1. priestlygoth Those are great thoughts.  Yes, a multiplicity of metaphors is essential. We also often speak of the kingdom of God.  You mention that “family” often doesn’t connect with those from broken families, but I think that is exactly why to use it rather than avoid.  
      If not the family metaphor, which would you begin with.

      1. geoffholsclaw I suppose it depends on what one means by “broken”,  I’m talking about my experience with those in recovery from physical, mental, sexually abusive families (and/or parent).  In my experience it’s not so much disconnect as some form of unhealthy repetition that the metaphor of family encourages.  One form of repetition is the attempt to make the congregation compensate for the loss of one’s childhood.  That loss is lost, no other “family” will be able to replace what one never had.  the other form of repetition I see is that use of “family” means that the individual expects from the congregation the same sorts of patterns and even attempts to make the Pastor the father, or mother (abusive, neglectful, etc.) in an attempt to resolve the family of origin.  Granted these scenarios happen at particular stages of recovery for the individual who suffered abuse as a child.  I agree that “family” as metaphor is also helpful in certain stages, or where the brokenness of family isn’t so much distortion or abuse.  Also, church as “family” can be used to reorient our sense of family, but only, in my view, if we also are using other metaphors and allowing those images to mold our activity as church.
        I gravitate towards “body”, and find that is often a healing metaphor for those who have suffered abusive familial contexts.  Also, as a good Lutheran pietists “priesthood” is a picture I also gravitate towards.  I also gravitate towards “assembly” the notion that there is something non-biological or natural about the church, as an “unnatural” creation of God.   We are so tied to what are considered natural (even if the concept of nature is multifaceted, complex and problematic) and the duty to the family and it’s often stultifying intimacy that  I find it freeing to enter into the intimacy of the church and relationship with God through images that at first seem to have nothing to do with intimacy.

        1. priestlygoth It is very interesting that “body” would be particularly helpful in healing family wounds.  I would love to hear more.  And what other images that aren’t normally understood as “intimate” have you seen to bring those relational dimensions back into the conversation.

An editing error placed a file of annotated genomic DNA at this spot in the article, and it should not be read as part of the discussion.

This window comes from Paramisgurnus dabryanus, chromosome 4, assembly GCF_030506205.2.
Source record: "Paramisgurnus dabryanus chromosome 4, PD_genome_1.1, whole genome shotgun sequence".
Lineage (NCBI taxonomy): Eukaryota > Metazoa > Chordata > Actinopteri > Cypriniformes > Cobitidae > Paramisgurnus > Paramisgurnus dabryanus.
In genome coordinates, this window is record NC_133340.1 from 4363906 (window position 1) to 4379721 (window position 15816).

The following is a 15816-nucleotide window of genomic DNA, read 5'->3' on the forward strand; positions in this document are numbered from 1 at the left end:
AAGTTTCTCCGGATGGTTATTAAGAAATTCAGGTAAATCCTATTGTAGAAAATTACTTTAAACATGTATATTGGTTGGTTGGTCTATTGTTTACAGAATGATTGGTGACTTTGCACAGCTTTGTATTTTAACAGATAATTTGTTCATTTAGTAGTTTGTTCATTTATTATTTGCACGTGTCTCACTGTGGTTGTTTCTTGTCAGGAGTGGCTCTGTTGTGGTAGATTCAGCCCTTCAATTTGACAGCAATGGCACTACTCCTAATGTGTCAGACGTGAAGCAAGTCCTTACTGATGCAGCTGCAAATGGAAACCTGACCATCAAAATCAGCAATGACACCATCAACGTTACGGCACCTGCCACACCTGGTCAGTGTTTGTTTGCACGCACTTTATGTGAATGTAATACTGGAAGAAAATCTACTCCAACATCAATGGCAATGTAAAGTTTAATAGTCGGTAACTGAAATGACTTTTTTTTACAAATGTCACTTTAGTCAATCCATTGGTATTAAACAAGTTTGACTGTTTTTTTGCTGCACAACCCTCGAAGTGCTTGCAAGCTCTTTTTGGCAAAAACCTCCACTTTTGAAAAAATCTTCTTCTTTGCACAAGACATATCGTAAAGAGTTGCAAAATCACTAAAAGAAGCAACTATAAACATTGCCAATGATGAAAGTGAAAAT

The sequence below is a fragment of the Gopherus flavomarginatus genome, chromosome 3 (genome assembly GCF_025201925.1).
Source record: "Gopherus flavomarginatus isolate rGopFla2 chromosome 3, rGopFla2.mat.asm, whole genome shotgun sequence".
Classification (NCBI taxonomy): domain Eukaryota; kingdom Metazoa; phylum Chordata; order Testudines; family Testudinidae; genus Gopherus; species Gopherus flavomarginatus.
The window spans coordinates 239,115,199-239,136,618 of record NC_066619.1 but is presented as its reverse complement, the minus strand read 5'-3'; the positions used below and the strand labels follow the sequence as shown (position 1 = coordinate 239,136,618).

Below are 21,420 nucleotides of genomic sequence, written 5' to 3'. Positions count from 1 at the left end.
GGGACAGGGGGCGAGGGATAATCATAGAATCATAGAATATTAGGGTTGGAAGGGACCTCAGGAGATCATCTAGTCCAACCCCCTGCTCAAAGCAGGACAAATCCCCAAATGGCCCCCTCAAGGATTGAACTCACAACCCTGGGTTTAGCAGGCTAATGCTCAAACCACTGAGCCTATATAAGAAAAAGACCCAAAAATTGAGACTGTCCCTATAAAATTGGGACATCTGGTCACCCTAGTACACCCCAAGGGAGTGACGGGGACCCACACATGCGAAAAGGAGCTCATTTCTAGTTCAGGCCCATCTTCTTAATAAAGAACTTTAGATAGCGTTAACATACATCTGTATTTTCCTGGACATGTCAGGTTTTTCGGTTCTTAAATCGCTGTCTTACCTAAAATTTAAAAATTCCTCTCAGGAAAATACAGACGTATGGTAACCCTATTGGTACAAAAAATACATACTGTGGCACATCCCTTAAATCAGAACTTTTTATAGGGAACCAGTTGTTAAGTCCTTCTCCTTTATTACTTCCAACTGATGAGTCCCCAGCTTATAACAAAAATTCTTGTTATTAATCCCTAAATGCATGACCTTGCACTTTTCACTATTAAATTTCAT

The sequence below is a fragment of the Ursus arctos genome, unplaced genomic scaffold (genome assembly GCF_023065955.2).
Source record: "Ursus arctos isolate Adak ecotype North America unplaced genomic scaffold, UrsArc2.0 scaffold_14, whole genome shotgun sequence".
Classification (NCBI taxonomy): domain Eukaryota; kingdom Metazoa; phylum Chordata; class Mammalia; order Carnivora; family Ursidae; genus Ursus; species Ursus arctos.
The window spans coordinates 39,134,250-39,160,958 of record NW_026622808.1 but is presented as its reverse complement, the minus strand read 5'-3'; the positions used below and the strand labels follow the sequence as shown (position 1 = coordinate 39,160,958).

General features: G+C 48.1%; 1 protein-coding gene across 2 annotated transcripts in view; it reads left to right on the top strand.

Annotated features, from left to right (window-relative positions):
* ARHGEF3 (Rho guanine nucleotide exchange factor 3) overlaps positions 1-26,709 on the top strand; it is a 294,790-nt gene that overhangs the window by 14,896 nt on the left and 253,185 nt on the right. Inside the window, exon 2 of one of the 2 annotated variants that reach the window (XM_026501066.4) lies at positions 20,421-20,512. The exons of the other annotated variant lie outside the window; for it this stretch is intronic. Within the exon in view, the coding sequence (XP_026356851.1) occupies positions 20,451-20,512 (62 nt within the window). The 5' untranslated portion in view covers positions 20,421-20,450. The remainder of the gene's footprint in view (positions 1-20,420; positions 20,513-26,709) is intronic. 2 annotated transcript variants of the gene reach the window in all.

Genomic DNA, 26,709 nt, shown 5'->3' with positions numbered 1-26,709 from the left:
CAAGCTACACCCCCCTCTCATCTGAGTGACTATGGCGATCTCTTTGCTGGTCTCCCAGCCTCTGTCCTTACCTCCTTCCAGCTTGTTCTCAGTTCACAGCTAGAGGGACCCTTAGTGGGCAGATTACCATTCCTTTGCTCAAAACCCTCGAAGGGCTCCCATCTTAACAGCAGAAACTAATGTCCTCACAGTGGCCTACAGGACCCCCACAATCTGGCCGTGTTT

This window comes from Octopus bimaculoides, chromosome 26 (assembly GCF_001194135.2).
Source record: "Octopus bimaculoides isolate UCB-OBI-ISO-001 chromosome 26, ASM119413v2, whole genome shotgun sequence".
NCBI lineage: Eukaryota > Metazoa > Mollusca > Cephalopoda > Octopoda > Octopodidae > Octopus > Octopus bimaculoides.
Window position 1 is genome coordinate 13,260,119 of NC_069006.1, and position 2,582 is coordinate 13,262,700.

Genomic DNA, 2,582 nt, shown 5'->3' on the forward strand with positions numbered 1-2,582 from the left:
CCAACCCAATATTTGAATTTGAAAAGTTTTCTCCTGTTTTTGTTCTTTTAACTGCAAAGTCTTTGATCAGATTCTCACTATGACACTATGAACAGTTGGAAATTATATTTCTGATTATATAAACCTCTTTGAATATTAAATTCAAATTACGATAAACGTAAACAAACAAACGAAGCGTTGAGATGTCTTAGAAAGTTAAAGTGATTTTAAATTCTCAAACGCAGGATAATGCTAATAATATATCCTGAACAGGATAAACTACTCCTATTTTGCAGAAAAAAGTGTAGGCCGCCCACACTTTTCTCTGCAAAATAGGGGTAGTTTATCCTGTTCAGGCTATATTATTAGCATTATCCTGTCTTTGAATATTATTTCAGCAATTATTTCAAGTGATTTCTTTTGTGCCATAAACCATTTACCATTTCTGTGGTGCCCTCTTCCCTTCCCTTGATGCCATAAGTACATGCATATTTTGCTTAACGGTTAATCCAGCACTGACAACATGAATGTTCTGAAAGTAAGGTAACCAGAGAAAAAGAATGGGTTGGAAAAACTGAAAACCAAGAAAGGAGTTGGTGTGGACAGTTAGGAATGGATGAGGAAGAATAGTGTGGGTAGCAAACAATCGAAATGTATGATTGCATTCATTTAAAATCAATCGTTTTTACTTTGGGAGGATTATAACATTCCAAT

I totally hear you about lost childhoods and unhealthly expectations.  I think I often gravitate toward God as our loving Father (as un-PC as that might be) in contrast to all other fathers (and/or abusive family systems).
          Thanks.

        2. geoffholsclaw I’ll have to think on it more it’s just an observation I’ve made and haven’t really thought about why it would be.  I think I will have to write a blog post on this.  Also, your own gravitation toward God as our loving Father, has me wondering if my own tension with familial image, has me examining my own distancing from those images and metaphors, perhaps two blog posts are on their way.

        3. priestlygoth I was just asking less as a push back and more of actual interest. i think your insights about how best to minister to and lead others out of brokenness into the life of Christ and the family of God will be very useful for me.  But if you post something please let me know. I’d love to look at it.

        4. geoffholsclaw  I understood that, and realized that I hadn’t really taken the time as of yet to reflect more generally on ministering to and leading other out of brokenness into the life of Christ and family of God.   I have some conclusions I have made for myself and my own ministry but not further reflection than that.  Second, your questions were causing me to nuance some of those conclusions.  I will definitely let you know when I post something.
          Lastly, your own experience, had me think about the role my own interaction with familial metaphors base in my own family background (not perfect but mostly healthy) has lead me to some of my conclusions.  That was something I hadn’t noticed before this conversation.  So thank you.